“Those are my principles, and if you don’t like them…well I have others.” – Groucho Marx
As leadership goes, we are at an interesting juncture regarding principles.
The literature on principled leadership suggests that the principled leader operates from a set of philosophies and values that shape her/ his behaviours that make them trustworthy in the eyes of those they lead.
But casting an eye upon some of the leaders in the news leaves me scratching my head.
Arch Eurosceptic Jeremy Corbyn, leader of Her Majesty’s Opposition in the UK is, at the time of writing, resisting his party’s calls to oppose Brexit. Because, well, principles. Never mind, Labour may lose the next election if he continues to be immovable on his position. But he is steadfast in his principles.
There is also Theresa “daughter of a vicar, granddaughter of a soldier” May, whose divine sense of duty is scaring many of us witless as she leads the charge of going over the cliff. Can’t say she is not committed to the principle of respecting the people’s will (which seems to be turning but never mind that, it appears this lady, too, is not for turning!)
Over in the USA, the shutdown is rolling into its third week and their leader is insisting on a wall, which was reportedly just a shorthand for immigration stances and is now boxing him in. Because, well, election promise translated into a snazzy soundbite is now an unbendable principle. While furloughed workers share their #shutdownstories, TSA agents start calling in sick, airlines pilots outline the dangers of flying during the shutdown, the supreme leader refuses to budge.
All of these leaders have been elected into their positions (I do not intend to write a treatise on democracy since we cannot only like democracy when we like the outcome).
When does steadfast “adherence to principles” turn “principled leaders” into fingers-in-the-ears na-na-na-na-not-listening cut-your-face-to-spite-your-nose stubborn hot messes?
The idea that if any of these were a CEO of a business, she/he would have long been fired too is wishful thinking. Boards do not act till things come to a head (case in point – Uber) and activist shareholders are a relatively new phenomenon. While financial performance is often believed to be the key reason why CEOs get fired, it is mismanaging change that is often the actual top reason for CEO firings. On its heels follows “ignoring customers. The leaders’ principles no doubt shape their behaviours and choices. None of the leaders I mention is doing a great job of managing the change they seem to be leading.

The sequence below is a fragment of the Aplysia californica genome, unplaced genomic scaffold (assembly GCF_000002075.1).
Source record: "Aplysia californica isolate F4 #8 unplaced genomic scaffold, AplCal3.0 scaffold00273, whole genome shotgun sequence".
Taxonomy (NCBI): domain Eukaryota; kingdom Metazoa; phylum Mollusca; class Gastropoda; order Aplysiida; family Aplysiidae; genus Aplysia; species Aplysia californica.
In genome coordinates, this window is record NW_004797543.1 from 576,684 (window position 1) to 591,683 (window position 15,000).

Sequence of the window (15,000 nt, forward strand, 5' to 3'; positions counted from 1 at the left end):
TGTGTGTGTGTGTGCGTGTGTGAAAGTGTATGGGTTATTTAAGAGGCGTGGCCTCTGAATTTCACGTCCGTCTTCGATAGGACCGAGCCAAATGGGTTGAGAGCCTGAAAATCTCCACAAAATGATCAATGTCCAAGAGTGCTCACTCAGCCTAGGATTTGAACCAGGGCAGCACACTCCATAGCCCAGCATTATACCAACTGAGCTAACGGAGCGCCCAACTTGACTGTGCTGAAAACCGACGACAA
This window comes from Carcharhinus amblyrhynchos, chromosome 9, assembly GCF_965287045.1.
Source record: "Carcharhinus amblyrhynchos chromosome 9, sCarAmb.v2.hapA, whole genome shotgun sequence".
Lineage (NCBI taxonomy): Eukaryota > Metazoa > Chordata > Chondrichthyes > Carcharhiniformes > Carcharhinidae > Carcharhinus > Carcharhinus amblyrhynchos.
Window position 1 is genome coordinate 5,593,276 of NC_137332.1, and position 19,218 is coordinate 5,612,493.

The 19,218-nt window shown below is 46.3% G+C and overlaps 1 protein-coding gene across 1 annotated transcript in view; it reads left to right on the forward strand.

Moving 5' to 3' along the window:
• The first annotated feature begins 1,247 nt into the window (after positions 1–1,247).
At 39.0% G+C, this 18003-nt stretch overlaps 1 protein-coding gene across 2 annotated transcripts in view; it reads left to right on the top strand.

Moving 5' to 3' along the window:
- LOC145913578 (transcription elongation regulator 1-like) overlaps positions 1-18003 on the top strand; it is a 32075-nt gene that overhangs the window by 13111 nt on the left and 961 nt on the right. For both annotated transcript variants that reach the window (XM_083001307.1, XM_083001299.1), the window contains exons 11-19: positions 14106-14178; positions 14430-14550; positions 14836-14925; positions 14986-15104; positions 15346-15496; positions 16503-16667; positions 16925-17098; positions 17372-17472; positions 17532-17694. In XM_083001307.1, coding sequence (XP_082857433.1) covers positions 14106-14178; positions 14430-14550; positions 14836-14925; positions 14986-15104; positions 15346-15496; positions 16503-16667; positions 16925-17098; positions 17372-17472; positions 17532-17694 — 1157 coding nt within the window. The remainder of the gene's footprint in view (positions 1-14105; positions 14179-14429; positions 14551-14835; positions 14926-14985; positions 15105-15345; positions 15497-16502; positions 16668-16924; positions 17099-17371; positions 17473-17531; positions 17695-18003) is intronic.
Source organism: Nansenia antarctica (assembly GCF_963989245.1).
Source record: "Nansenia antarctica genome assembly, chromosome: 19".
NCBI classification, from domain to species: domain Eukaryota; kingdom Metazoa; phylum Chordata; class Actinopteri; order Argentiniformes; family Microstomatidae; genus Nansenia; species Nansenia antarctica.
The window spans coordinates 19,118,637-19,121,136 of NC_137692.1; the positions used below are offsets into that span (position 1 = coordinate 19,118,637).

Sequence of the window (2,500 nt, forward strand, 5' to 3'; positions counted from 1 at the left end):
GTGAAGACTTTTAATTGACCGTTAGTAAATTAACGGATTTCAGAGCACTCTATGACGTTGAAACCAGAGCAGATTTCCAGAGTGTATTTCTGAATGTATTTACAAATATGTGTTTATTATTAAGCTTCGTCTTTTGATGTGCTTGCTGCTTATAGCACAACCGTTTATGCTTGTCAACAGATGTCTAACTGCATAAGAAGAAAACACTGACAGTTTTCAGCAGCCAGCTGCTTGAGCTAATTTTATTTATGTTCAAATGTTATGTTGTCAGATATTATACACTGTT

The crucial factor here is the leader’s accountability, whether in politics or in business.
Who is holding the leader accountable?
Through what mechanism?
How frequent is the check-in and how is it reported?
What actions are taken if the leader refuses to be held accountable or otherwise does not perform on their remit?
And how often do we test the fitness for purpose of both the accountability mechanisms and the agents holding leaders accountable?
While business is already grappling with the need to deliver greater accountability towards the societal context they operate in, politics in liberal democracies is due an overhaul. Including leadership and the mechanisms for their accountability.
Ironically the overhaul will require another wave of leaders with conviction and principles. Surely some revelation is at hand.
While choosing the leaders next, we could do worse than remember Yeats from exactly a century ago, as we choose the nature, the pace and the scope of change we need.
The best lack all conviction, while the worst
Are full of passionate intensity.
The “best” need to do better. Especially in keeping a watchful eye on when operating from principles in choosing behaviours and actions begins to morph into “being principled” as a marker of identity from which behaviours and actions start to flow.